Over the years we’ve posted about the repression of trade unionists by the Islamic Republic of Iran, especially the persecution of the leader of the Tehran bus workers’ union, Mansour Osanloo.
Osanloo was in and out of jail in Iran a number of times before going into exile in Turkey. He is now in the US, where he was interviewed by Sohrab Ahmari of The Wall Street Journal Europe. (The article is behind a paywall in the US but free in Europe.)
For May Day, Iranian Supreme Leader Ali Khamenei’s Twitter feed has been featuring photos of the ayatollah visiting a factory and tweets like this one: “Working & endeavoring are respected by #Islam and Islam’s attention to #workers’ rights & their high status is based on this lofty outlook.”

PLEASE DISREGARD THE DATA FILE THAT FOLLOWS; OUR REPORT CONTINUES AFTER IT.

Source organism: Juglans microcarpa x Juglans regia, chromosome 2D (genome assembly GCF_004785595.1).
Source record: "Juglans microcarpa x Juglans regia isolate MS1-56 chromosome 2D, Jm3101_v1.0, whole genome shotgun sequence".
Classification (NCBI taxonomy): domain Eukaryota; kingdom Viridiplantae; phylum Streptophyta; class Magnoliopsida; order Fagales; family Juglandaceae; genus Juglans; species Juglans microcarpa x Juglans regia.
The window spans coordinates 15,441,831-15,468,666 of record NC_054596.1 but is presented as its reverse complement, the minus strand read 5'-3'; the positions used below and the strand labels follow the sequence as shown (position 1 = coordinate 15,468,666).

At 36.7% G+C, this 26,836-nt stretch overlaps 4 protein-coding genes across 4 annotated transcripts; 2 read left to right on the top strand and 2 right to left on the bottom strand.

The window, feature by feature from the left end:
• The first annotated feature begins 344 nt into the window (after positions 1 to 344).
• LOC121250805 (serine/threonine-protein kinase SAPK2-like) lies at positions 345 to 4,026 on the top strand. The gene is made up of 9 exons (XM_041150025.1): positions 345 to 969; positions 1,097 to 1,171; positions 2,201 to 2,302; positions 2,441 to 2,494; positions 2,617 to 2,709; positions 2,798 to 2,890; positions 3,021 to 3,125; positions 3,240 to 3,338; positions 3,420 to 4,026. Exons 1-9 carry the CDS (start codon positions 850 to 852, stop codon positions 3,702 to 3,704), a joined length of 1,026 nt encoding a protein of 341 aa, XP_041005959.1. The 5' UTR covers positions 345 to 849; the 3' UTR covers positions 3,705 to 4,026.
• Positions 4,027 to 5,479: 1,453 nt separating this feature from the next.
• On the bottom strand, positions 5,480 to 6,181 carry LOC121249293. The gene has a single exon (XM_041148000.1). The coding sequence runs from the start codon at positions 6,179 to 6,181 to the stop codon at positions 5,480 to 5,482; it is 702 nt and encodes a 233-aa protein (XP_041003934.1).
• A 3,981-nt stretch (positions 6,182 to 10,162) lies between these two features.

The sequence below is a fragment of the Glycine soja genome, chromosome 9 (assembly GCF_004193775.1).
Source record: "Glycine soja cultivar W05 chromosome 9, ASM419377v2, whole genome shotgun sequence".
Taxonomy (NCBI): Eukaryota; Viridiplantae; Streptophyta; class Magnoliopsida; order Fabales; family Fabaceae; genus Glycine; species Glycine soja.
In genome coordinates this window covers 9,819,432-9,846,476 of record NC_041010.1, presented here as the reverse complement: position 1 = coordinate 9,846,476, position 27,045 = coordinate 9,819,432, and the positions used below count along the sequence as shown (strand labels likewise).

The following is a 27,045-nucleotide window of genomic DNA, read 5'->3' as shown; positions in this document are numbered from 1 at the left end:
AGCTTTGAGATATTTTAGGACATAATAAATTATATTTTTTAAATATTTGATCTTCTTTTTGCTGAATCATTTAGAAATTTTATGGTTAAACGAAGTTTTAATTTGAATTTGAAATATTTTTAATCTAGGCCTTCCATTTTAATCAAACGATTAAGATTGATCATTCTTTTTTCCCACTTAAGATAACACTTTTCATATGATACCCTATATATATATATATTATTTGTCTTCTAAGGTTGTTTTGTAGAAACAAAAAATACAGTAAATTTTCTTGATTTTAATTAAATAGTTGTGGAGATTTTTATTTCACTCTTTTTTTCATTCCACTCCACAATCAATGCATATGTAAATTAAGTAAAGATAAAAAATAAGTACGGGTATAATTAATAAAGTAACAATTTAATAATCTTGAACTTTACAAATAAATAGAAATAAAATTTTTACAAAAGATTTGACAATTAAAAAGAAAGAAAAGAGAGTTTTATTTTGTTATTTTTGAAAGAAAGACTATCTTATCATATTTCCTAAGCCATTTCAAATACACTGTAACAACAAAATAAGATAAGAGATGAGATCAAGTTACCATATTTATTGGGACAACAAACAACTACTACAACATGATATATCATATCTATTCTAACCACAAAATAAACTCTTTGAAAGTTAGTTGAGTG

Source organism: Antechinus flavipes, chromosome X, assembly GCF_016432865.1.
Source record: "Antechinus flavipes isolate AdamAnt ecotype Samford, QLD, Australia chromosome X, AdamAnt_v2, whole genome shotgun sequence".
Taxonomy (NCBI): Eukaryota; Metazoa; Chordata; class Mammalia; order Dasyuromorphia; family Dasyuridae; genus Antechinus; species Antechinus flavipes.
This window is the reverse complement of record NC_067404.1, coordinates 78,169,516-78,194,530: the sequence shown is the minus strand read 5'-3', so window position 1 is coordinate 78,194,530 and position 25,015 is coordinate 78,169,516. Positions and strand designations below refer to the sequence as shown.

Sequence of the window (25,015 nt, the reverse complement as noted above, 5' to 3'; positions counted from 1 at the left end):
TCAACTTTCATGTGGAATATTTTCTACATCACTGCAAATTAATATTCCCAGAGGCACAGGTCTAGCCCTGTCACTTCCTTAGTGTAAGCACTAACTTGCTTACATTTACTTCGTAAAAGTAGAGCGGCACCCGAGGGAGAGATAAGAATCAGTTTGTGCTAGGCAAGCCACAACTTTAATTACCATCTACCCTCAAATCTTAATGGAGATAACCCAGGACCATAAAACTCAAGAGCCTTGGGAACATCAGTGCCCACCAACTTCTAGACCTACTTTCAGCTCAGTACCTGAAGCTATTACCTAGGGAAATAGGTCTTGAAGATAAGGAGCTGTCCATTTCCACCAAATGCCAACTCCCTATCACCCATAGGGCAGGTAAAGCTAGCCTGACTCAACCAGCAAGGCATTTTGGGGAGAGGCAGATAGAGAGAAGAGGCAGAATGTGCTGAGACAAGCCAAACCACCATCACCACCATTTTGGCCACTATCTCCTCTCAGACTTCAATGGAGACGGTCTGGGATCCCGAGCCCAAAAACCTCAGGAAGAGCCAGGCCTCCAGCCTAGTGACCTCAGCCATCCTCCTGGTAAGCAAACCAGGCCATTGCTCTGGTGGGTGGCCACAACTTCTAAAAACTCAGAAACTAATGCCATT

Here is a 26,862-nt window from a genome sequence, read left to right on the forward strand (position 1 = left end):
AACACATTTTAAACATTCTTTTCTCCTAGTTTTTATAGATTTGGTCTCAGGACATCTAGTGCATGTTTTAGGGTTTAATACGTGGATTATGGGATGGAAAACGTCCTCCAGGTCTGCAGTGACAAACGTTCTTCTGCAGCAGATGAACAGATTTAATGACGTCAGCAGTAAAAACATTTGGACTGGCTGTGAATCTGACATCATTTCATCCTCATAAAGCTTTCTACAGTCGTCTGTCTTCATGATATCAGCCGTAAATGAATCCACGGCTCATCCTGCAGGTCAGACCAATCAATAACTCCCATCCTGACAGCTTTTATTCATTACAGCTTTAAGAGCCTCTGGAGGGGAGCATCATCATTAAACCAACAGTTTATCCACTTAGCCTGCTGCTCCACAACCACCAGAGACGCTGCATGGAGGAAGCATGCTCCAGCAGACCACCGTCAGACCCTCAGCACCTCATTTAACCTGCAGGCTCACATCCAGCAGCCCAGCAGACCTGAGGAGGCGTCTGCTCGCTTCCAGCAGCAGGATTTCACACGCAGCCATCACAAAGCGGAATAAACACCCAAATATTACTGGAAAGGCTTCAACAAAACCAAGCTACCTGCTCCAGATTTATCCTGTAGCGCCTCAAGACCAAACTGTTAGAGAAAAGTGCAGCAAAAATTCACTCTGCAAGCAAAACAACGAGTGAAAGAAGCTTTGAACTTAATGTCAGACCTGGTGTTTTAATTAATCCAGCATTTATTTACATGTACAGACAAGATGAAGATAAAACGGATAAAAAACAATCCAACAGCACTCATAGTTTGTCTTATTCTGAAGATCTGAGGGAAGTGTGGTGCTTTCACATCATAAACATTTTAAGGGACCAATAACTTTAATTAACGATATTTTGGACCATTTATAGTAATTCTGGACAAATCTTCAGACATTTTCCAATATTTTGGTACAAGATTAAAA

Those sentiments would be jarring to any Iranians whose attempts at organizing labor have run up against the theocratic regime’s hostility to workers’ rights. Consider Mansour Osanlou, who in 2005 founded the Islamic Republic’s first independent trade union, the Tehran and Suburbs Bus Co. Workers’ Syndicate, representing more than 17,000 bus drivers in Iran’s capital. He won better wages and working conditions for his drivers, benefits that they retain to this day. But the triumphs came at a terrible price: Mr. Osanlou says he was imprisoned, tortured and lost two family members to the fight.